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WHAT YOU NEED TO KNOW:
What is intoeing?
Intoeing means your child walks with his toes pointed in. It is also called pigeon toe. One or both of your child's feet may be affected. Your child may start to show signs of intoeing any time up to about 8 years of age. Intoeing is common in children. It can be mild or severe and often goes away without treatment.
What causes intoeing?
Many types of intoeing are genetic (passed from parent to child). The following are common conditions that can lead to intoeing:
- Feet in a curled position while in the womb
- A twisted shinbone or thighbone
- A muscle imbalance or nerve problem, such as cerebral palsy
- Hip dysplasia (dislocated hip joint)
- A condition called clubfoot that causes the foot to turn inward
What are the signs of intoeing?
The signs will depend on what is causing the intoeing.
- A deep crease in your infant's foot that is rigid or hard to straighten, and a sharply curved outer foot
- Feet that turn inward when your child walks or runs
- A knee that points inward, and a turned in hip
- Bowed legs
- A big toe that points away from the toe next to it
- Sitting with bottom and thighs on the floor, knees bent, and feet behind (called W-sitting because the legs form a large W)
- Problems walking, such as tripping often
How is the cause of intoeing diagnosed?
Your child's healthcare provider will ask when your child's intoeing started and if it is getting worse. Tell him if you notice any serious problems your child has walking or running. Tell him if anyone in your child's family has intoeing or if you had any problems during pregnancy or delivery. He may also ask when your older child started walking. X-rays and similar tests are usually not needed unless the intoeing is severe or other problems are found. Your child's healthcare provider may use any of the following to find the cause and to plan treatment:
- A physical exam is used to examine your child's feet, legs, and hips. Your child's healthcare provider may have your child lie on his stomach with his knees bent. This allows him to see if the foot is lined up with the thigh. He will also be able to see if your child's toes point inward. He may also measure how far your child's hip joints can rotate. He will move your child's legs in different directions when he is on his back and on his stomach.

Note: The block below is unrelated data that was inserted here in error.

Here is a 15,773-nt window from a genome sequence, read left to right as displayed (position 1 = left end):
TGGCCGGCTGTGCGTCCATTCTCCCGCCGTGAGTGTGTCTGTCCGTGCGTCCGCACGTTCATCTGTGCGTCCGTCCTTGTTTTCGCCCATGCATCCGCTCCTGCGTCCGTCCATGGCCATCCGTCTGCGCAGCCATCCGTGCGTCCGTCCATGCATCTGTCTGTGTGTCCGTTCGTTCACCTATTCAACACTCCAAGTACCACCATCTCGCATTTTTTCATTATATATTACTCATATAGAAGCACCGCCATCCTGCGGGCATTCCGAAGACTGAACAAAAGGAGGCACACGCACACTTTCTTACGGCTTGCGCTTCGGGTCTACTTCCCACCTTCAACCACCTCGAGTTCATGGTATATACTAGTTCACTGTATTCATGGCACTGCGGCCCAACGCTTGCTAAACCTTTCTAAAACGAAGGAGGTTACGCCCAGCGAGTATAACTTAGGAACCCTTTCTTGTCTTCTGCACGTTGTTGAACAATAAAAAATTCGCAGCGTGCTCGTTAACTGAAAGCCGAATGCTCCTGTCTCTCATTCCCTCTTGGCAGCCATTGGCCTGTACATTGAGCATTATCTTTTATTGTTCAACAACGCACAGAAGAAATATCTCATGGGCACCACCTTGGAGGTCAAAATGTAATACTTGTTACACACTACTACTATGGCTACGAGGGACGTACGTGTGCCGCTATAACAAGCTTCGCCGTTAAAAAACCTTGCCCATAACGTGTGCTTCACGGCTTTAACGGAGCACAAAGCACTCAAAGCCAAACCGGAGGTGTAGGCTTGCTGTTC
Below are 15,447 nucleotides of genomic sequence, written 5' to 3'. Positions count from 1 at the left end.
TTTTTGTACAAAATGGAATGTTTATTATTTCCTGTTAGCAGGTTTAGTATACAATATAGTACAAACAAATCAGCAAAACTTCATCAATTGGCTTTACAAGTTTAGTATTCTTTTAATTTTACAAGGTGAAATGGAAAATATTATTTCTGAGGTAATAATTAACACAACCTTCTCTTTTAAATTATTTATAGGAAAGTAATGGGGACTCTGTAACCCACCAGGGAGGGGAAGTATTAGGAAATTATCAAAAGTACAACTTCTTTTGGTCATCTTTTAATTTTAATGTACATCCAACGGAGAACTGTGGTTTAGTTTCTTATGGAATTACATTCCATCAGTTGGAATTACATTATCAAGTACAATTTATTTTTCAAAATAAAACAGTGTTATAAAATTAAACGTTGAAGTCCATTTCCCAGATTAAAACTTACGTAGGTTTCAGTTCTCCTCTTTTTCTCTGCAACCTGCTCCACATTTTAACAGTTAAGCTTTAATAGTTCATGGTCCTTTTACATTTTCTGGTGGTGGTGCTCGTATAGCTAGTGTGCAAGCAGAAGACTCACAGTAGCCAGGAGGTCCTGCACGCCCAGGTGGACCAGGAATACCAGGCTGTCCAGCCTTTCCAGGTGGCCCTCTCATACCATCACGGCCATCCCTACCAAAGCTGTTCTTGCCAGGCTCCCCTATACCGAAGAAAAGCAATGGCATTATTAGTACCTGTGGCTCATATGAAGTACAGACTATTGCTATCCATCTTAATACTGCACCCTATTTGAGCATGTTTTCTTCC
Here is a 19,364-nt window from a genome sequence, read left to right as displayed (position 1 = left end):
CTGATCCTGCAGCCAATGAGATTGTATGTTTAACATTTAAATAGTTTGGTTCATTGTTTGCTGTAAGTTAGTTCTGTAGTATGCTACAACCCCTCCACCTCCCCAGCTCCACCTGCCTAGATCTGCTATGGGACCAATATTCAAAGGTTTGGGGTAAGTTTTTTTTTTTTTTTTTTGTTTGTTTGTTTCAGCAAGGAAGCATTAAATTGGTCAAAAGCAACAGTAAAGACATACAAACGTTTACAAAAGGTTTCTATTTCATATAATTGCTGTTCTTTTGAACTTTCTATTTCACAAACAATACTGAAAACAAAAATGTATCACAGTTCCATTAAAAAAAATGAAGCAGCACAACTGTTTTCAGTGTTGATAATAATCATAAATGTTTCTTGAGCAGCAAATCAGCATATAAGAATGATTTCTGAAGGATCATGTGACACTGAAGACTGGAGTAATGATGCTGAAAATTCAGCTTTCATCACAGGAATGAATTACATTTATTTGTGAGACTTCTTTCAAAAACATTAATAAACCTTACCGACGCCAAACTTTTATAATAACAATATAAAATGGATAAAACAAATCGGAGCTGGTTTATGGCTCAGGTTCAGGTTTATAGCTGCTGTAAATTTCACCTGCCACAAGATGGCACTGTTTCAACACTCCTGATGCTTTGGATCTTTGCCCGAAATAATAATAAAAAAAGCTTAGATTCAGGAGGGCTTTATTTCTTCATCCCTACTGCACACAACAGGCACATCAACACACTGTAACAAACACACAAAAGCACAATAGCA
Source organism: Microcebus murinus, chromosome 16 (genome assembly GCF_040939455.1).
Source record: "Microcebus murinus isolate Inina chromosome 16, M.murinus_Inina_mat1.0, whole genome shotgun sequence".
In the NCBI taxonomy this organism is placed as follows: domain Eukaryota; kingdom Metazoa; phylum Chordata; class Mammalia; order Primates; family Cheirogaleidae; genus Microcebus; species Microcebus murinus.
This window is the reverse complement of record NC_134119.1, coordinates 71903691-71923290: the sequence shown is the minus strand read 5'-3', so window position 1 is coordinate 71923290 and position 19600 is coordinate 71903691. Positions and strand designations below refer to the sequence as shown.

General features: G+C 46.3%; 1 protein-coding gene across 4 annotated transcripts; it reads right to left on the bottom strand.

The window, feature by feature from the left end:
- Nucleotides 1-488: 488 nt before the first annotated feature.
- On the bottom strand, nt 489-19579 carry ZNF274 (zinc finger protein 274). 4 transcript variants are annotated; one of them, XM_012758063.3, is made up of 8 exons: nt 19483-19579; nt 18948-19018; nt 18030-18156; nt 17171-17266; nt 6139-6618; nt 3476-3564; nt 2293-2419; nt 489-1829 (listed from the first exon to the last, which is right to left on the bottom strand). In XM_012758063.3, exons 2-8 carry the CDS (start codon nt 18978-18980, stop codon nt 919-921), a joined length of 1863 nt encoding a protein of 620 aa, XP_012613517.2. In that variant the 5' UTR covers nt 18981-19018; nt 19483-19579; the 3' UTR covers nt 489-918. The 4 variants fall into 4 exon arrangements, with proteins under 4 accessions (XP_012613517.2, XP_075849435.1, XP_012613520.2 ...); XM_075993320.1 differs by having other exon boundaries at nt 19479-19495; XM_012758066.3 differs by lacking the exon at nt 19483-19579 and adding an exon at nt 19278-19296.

- A walking test can help him see how your child's feet and legs point as he walks. He will also look to see if your child's legs are bowed.
- A sitting test will help him see if your child sits in the W pattern. Children with a twisted thighbone prefer to sit in this position because it is more comfortable for them.
How is intoeing treated?
Your child may need treatment if his foot position does not straighten on its own. He may also need treatment if his intoeing is caused by a problem such as cerebral palsy or clubfoot. Most intoeing treatment is meant for babies who have not started to walk. Your healthcare provider can tell you if your toddler or older child needs treatment.
- Stretches may help your infant's foot straighten. Your child's healthcare provider will tell you if he thinks the stretches might help. They do not work for every infant. If he does recommend the stretches, he will show you how to do them.
- Casts or braces may be used to help move your child's feet to the correct position. His healthcare provider will apply a cast or brace and leave it in place for a time. He will then remove it and move the foot closer to the correct position. Then a new one is applied. This will continue for up to 6 months. Your child's healthcare provider may wait until your child is 4 to 6 months old before starting. This is to make sure the intoeing is not going to go away on its own. The goal is to have the intoeing corrected before your child starts walking.
- Surgery is only used for severe forms of intoeing that are not corrected with other treatment. Healthcare providers wait until the child is 9 or 10 years old to do surgery, to be sure it is necessary.
What can I do to help manage my child's intoeing?
- Do not use any corrective devices unless directed. Shoes, shoe inserts, or cables do not help fix the problem. They can also make it hard for your child to play and walk. Do not use any of these devices unless your child's healthcare provider tells you to.
- Stretch your infant's foot as directed. You may be shown stretching exercises for your infant's feet. You may need to do the stretches a few times each day.
- Ask about your child's activities. Ask if your older child can do activities such as sports. He may need to wait if intoeing causes him to trip.
When should I contact my child's healthcare provider?
- Your child develops a limp when he walks.
- Your child has leg pain or swelling.
- You have questions or concerns about your child's condition or care.
Care AgreementYou have the right to help plan your child's care. Learn about your child's health condition and how it may be treated. Discuss treatment options with your child's caregivers to decide what care you want for your child. The above information is an educational aid only. It is not intended as medical advice for individual conditions or treatments. Talk to your doctor, nurse or pharmacist before following any medical regimen to see if it is safe and effective for you.
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